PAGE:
Congress blasts Trump for his 'unprecedented level' of obstruction
The new majority in Congress is dutifully investigating Trump's smorgasbord of criminal and corrupt activities.
But Trump's White House has engaged in "unprecedented level of stonewalling, delay and obstruction," according to Congress's chief investigator. He also hinted that subpoenas may be on the horizon.
In a Wednesday Washington Post op-ed, Rep. Elijah Cummings (D-MD) says the Trump White House has refused to turn over any documents at all.
"Let me underscore that point," Cummings says. "The White House has not turned over a single piece of paper to our committee or made a single official available for testimony during the 116th Congress." The stonewalling comes despite a dozen letters sent by Cummings on topics ranging from the mundane to allegations Trump reimbursed Michael Cohen for illegal hush-money payments made during the 2016 election.
Cummings is also looking into the use of personal email by White House staffers, nepotismsurrounding the security clearance process, and the administration possibly violating the law in a rush to sell nuclear technology to Saudi Arabia.
Trump's obstruction is not limited to Cummings. According to a recent Politico investigation, the White House has refused to cooperate with requests from 17 different congressional committees.
Trump's actions are "truly extreme," Walter Shaub, former director of the Office of Government Ethics, said in reaction to Cummings' op-ed. Shaub added that "subpoenas may be in order."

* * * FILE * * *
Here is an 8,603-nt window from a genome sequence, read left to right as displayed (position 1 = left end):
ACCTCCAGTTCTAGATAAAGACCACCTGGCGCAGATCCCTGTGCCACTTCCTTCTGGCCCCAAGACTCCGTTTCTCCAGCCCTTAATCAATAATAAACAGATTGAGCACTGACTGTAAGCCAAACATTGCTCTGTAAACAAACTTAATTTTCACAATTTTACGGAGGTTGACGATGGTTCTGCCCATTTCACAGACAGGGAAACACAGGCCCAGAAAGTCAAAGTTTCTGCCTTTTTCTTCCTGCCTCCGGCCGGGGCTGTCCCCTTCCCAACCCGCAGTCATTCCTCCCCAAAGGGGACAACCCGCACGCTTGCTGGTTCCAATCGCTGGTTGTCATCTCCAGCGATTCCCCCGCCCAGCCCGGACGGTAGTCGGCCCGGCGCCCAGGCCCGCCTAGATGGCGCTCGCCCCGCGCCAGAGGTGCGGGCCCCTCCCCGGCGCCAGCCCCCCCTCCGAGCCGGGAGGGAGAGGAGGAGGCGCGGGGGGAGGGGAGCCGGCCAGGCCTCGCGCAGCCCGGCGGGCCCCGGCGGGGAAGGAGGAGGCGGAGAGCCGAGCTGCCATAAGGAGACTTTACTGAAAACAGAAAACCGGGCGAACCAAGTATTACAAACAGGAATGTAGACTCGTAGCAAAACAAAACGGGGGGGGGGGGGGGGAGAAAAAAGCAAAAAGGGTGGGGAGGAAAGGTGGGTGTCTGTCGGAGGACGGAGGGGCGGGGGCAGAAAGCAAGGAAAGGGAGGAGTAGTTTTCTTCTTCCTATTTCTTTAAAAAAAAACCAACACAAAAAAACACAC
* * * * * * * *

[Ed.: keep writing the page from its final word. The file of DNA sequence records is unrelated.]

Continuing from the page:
The Trump White House has "an arrogant attitude toward Congress, Charles Tiefer, former solicitor and deputy general counsel of the House, told Politico. "You have to go back to the Nixon administration to find this."
Past administrations of both parties cooperated with Congress no matter which political party was in control. George W. Bush turned over more than 20,000 pages of documents related to that administration's disastrous response to Hurricane Katrina. President Obama turned over documents to a Republican Congress that tried to exploit the murder of American diplomats in Benghazi for political gain prior to the 2016 election.
But Trump apparently thinks he is above the law. Immediately after the 2018 midterm election, where voters elected Democrats in part to hold Trump accountable, Trump hinted he would stonewall any and all investigations. Trump used his 2019 State of the Union address to threatenthe new congressional majority about investigating him for potential criminal activity.
But Trump's empty threat backfired.
"We will not be bullied by the president of the United States," Rep. Hakeem Jeffries (D-NY), chair of the House Democrats, said immediately following the address.
Cummings is taking the same posture, standing up not only for the will of American voters but for the values enshrined in the U.S. Constitution.
Trump's actions "violate our Constitution's fundamental principle of checks and balances," Cummings says. "If our committee must resort to issuing subpoenas, there should be no doubt about why. This has nothing to do with presidential harassment and everything to do with unprecedented obstruction."
Published with permission of The American Independent. Attribution: Dan Desai Martin.